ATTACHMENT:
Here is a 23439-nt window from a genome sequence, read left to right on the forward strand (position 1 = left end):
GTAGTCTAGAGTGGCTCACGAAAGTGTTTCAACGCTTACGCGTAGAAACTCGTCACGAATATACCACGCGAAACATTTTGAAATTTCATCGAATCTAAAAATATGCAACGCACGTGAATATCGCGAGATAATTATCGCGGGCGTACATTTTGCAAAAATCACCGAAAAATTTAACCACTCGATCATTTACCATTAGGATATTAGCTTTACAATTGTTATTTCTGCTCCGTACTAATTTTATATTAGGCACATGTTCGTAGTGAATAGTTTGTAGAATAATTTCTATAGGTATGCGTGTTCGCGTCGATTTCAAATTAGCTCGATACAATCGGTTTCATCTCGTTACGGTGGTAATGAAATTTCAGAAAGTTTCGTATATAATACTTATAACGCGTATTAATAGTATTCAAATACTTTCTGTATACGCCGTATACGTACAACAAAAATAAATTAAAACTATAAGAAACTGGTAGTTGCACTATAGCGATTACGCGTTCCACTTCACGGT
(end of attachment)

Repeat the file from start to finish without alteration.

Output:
Here is a 23439-nt window from a genome sequence, read left to right on the forward strand (position 1 = left end):
GTAGTCTAGAGTGGCTCACGAAAGTGTTTCAACGCTTACGCGTAGAAACTCGTCACGAATATACCACGCGAAACATTTTGAAATTTCATCGAATCTAAAAATATGCAACGCACGTGAATATCGCGAGATAATTATCGCGGGCGTACATTTTGCAAAAATCACCGAAAAATTTAACCACTCGATCATTTACCATTAGGATATTAGCTTTACAATTGTTATTTCTGCTCCGTACTAATTTTATATTAGGCACATGTTCGTAGTGAATAGTTTGTAGAATAATTTCTATAGGTATGCGTGTTCGCGTCGATTTCAAATTAGCTCGATACAATCGGTTTCATCTCGTTACGGTGGTAATGAAATTTCAGAAAGTTTCGTATATAATACTTATAACGCGTATTAATAGTATTCAAATACTTTCTGTATACGCCGTATACGTACAACAAAAATAAATTAAAACTATAAGAAACTGGTAGTTGCACTATAGCGATTACGCGTTCCACTTCACGGT